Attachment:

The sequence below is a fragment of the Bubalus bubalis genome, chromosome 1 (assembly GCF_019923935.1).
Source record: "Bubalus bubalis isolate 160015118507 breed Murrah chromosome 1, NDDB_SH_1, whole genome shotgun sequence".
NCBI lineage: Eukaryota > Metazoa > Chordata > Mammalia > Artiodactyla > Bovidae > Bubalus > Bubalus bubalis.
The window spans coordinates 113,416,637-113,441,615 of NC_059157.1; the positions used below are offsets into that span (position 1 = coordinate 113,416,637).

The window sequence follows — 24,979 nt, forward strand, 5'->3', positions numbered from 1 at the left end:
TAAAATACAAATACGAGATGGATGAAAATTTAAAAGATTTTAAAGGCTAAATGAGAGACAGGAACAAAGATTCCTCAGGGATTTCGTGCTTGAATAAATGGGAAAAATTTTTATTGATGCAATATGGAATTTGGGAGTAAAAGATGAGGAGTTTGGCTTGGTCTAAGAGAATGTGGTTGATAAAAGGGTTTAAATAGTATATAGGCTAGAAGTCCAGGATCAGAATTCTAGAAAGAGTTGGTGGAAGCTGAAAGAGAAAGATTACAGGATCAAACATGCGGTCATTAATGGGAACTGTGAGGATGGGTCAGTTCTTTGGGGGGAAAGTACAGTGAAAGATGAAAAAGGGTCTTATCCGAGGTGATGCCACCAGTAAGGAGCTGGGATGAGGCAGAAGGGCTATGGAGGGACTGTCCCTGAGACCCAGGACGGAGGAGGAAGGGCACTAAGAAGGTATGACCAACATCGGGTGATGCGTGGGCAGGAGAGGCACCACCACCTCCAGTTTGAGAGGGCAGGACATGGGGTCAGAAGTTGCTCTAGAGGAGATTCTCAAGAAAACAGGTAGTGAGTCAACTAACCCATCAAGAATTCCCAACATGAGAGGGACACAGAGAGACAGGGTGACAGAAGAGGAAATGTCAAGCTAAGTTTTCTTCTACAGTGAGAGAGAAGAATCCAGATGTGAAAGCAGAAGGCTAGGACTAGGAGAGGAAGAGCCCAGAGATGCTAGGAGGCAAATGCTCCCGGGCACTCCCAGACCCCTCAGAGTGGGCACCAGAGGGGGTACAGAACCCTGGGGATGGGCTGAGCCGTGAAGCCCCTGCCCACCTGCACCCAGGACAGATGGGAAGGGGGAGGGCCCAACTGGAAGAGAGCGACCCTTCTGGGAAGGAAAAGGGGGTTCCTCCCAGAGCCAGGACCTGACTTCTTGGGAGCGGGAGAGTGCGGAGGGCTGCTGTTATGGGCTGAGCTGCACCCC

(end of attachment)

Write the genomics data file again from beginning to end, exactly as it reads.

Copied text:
The sequence below is a fragment of the Bubalus bubalis genome, chromosome 1 (assembly GCF_019923935.1).
Source record: "Bubalus bubalis isolate 160015118507 breed Murrah chromosome 1, NDDB_SH_1, whole genome shotgun sequence".
NCBI lineage: Eukaryota > Metazoa > Chordata > Mammalia > Artiodactyla > Bovidae > Bubalus > Bubalus bubalis.
The window spans coordinates 113,416,637-113,441,615 of NC_059157.1; the positions used below are offsets into that span (position 1 = coordinate 113,416,637).

The window sequence follows — 24,979 nt, forward strand, 5'->3', positions numbered from 1 at the left end:
TAAAATACAAATACGAGATGGATGAAAATTTAAAAGATTTTAAAGGCTAAATGAGAGACAGGAACAAAGATTCCTCAGGGATTTCGTGCTTGAATAAATGGGAAAAATTTTTATTGATGCAATATGGAATTTGGGAGTAAAAGATGAGGAGTTTGGCTTGGTCTAAGAGAATGTGGTTGATAAAAGGGTTTAAATAGTATATAGGCTAGAAGTCCAGGATCAGAATTCTAGAAAGAGTTGGTGGAAGCTGAAAGAGAAAGATTACAGGATCAAACATGCGGTCATTAATGGGAACTGTGAGGATGGGTCAGTTCTTTGGGGGGAAAGTACAGTGAAAGATGAAAAAGGGTCTTATCCGAGGTGATGCCACCAGTAAGGAGCTGGGATGAGGCAGAAGGGCTATGGAGGGACTGTCCCTGAGACCCAGGACGGAGGAGGAAGGGCACTAAGAAGGTATGACCAACATCGGGTGATGCGTGGGCAGGAGAGGCACCACCACCTCCAGTTTGAGAGGGCAGGACATGGGGTCAGAAGTTGCTCTAGAGGAGATTCTCAAGAAAACAGGTAGTGAGTCAACTAACCCATCAAGAATTCCCAACATGAGAGGGACACAGAGAGACAGGGTGACAGAAGAGGAAATGTCAAGCTAAGTTTTCTTCTACAGTGAGAGAGAAGAATCCAGATGTGAAAGCAGAAGGCTAGGACTAGGAGAGGAAGAGCCCAGAGATGCTAGGAGGCAAATGCTCCCGGGCACTCCCAGACCCCTCAGAGTGGGCACCAGAGGGGGTACAGAACCCTGGGGATGGGCTGAGCCGTGAAGCCCCTGCCCACCTGCACCCAGGACAGATGGGAAGGGGGAGGGCCCAACTGGAAGAGAGCGACCCTTCTGGGAAGGAAAAGGGGGTTCCTCCCAGAGCCAGGACCTGACTTCTTGGGAGCGGGAGAGTGCGGAGGGCTGCTGTTATGGGCTGAGCTGCACCCC